Review: “The Fifth Star in the Southern Cross” by Margo Lanagan

2 of 5 stars.

Appearing in After the End: Recent Apocalypses edited by Paula Guran, this very short story [no more than ten pages] embraces the grotesque. This move takes it a few notches beyond dystopian, unfortunately I also feel that the story should have lengthened up to tell more and to develop more fully. What we are given is worth a deeper investment than its brevity allows in that this story is so far removed from others I’ve seen.

Earth has succumbed to an alien apocalypse. The aliens have made themselves at home, but to what extent and for how long now we don’t know. The only aliens we see are a prostitute, Malka, and “her” baby being birthed. Our narrator Jonah, who paid for the prostitute, is a cad to the umpteenth degree and the only male human in the story. It is tempting, based on our view of him, to label the story as man-hating as this character is so detestable. However, every type of person is given the same treatment. Jonah spouts homophobic vitriol and yet assures us that the fudgepackers have been wiped out. Both our narrator and the story manage to treat women with equal disdain. The only female we see, Fenella, is a former one-night-stand of Jonah’s. The grotesque is quite physical in descriptions of her: EurOwsian beggar-girl was . . . a bundle like someone’s dumped house-rubbish. She crinkled and rustled . . . . shaven-headed and scabby-lipped. . . . She beamed and licked away another drop of blood.

Jonah’s world is immersive and bleak. The author treats everyone with disdain. This is where I was left wanting more. How could society and the human species have socially devolved to this degree? I don’t doubt it–I want to understand it. It is made clear the humans don’t have real relationships anymore; those are things of social myth at this point. Human genetics has been faltering with most people unable to viably reproduce. The why remains unanswered. The human infants that are “created”, surrogated and raised [all by different females] seem to emerge from a system worth exploring. [Also hinted at are power-shortages and other failures of modern urbanity, yet no consequences or causes are offered here either.] My curiosity is worthy of two stars, but my lack of satisfaction holds my rating there. Possibly, this story needs the full novel treatment. The question then is if the reader could suffer hundreds of pages with a narrator as detestable as Jonah.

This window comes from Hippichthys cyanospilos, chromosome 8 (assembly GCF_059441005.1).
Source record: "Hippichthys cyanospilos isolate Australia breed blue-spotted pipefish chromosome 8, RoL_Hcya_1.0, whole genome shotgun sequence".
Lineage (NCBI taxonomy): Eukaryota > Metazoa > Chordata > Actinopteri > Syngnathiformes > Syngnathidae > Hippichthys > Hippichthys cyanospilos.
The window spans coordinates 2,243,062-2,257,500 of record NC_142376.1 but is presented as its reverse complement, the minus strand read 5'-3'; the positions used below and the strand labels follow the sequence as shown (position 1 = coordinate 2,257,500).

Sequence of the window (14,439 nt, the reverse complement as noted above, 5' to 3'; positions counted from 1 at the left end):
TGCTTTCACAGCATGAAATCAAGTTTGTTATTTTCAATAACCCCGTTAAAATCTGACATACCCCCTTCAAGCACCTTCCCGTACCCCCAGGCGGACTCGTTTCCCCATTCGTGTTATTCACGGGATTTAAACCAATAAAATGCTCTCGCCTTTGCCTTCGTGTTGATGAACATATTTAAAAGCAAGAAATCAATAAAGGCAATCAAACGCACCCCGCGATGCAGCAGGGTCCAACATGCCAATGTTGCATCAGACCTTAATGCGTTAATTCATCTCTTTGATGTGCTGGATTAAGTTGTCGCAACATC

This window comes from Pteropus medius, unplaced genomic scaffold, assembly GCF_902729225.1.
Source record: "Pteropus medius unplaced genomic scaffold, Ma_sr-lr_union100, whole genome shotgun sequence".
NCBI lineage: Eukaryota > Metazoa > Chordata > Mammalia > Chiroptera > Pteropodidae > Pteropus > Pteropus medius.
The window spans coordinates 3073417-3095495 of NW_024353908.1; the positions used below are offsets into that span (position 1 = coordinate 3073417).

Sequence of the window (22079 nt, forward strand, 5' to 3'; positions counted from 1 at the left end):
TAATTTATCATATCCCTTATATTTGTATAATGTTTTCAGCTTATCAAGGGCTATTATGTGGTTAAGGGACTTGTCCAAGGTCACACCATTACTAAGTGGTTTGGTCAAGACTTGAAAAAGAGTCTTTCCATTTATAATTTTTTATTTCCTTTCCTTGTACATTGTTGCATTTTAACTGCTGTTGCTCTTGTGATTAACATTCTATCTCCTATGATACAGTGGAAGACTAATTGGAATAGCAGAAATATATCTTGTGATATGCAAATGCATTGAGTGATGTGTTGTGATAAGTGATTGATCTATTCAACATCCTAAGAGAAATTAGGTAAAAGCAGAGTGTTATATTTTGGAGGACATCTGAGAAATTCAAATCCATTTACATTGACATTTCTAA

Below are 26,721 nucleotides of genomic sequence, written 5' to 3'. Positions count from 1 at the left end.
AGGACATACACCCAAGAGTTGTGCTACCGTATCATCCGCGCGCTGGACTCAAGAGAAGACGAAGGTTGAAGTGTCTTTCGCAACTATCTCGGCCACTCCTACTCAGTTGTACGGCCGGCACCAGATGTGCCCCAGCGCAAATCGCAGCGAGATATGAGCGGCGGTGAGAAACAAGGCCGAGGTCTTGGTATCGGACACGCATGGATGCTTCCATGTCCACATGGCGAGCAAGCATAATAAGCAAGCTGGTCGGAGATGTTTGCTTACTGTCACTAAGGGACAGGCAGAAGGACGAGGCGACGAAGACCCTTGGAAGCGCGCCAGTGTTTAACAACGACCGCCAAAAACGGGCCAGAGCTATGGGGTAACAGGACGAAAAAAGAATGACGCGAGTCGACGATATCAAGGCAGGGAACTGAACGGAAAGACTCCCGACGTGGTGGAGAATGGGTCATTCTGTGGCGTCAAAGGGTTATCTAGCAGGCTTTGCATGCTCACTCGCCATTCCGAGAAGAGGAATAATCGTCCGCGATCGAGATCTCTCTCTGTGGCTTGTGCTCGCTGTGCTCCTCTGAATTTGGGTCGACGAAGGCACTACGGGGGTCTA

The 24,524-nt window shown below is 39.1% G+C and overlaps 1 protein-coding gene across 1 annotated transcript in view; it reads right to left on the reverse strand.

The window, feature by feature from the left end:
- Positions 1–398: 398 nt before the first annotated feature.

I should offer a quick side note as to why I have tagged this review as “queer” with its dearth of queer characters and its insufferable treatment of the exterminated queer populous. In short, queer does not equate to queer-positive nor does it imply that there is a major queer character though one of these scenarios is usually the case. Queer means inclusive of something beyond the hetero-normative society. In the case of this story, hetero-normative society is no-more. It has imploded [albeit taking the homos out with it]. Nothing could be further disrupting of the hetero-normative society than destroying it. The narrator even replaces interactions with human females opting to fornicate with aliens of indeterminate gender. Also, the entire reproductive element of society is redefined. I, personally, get tired of “alien” societies that are overly human down to the racial tropes and bi-gender, hetero-normative social construction of modern Earth.
 
 
 
[Check out my other reviews here.]

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